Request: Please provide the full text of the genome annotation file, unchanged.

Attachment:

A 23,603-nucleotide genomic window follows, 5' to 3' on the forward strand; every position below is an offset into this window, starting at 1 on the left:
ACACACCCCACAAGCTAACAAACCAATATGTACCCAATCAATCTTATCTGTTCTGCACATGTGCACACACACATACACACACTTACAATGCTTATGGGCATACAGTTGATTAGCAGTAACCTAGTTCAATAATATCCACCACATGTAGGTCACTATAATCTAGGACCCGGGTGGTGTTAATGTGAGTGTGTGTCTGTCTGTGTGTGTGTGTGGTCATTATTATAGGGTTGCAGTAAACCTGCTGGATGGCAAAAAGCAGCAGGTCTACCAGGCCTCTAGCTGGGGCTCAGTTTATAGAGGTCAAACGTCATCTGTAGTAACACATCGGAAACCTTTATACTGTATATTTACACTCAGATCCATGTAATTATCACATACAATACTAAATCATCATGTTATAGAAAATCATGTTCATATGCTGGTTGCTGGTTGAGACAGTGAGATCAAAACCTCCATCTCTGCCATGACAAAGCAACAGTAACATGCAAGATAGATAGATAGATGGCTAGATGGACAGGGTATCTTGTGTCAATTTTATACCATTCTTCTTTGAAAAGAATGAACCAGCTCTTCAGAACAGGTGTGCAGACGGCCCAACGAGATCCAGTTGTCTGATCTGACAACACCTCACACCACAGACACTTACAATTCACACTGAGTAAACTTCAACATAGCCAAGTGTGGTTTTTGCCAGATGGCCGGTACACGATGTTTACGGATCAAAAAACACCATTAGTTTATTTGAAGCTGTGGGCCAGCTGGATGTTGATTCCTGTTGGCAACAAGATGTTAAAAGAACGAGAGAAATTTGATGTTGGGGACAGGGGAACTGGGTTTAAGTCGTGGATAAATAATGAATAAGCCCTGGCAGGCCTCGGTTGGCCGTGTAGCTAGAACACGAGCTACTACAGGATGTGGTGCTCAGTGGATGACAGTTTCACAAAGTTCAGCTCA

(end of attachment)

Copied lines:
A 23,603-nucleotide genomic window follows, 5' to 3' on the forward strand; every position below is an offset into this window, starting at 1 on the left:
ACACACCCCACAAGCTAACAAACCAATATGTACCCAATCAATCTTATCTGTTCTGCACATGTGCACACACACATACACACACTTACAATGCTTATGGGCATACAGTTGATTAGCAGTAACCTAGTTCAATAATATCCACCACATGTAGGTCACTATAATCTAGGACCCGGGTGGTGTTAATGTGAGTGTGTGTCTGTCTGTGTGTGTGTGTGGTCATTATTATAGGGTTGCAGTAAACCTGCTGGATGGCAAAAAGCAGCAGGTCTACCAGGCCTCTAGCTGGGGCTCAGTTTATAGAGGTCAAACGTCATCTGTAGTAACACATCGGAAACCTTTATACTGTATATTTACACTCAGATCCATGTAATTATCACATACAATACTAAATCATCATGTTATAGAAAATCATGTTCATATGCTGGTTGCTGGTTGAGACAGTGAGATCAAAACCTCCATCTCTGCCATGACAAAGCAACAGTAACATGCAAGATAGATAGATAGATGGCTAGATGGACAGGGTATCTTGTGTCAATTTTATACCATTCTTCTTTGAAAAGAATGAACCAGCTCTTCAGAACAGGTGTGCAGACGGCCCAACGAGATCCAGTTGTCTGATCTGACAACACCTCACACCACAGACACTTACAATTCACACTGAGTAAACTTCAACATAGCCAAGTGTGGTTTTTGCCAGATGGCCGGTACACGATGTTTACGGATCAAAAAACACCATTAGTTTATTTGAAGCTGTGGGCCAGCTGGATGTTGATTCCTGTTGGCAACAAGATGTTAAAAGAACGAGAGAAATTTGATGTTGGGGACAGGGGAACTGGGTTTAAGTCGTGGATAAATAATGAATAAGCCCTGGCAGGCCTCGGTTGGCCGTGTAGCTAGAACACGAGCTACTACAGGATGTGGTGCTCAGTGGATGACAGTTTCACAAAGTTCAGCTCA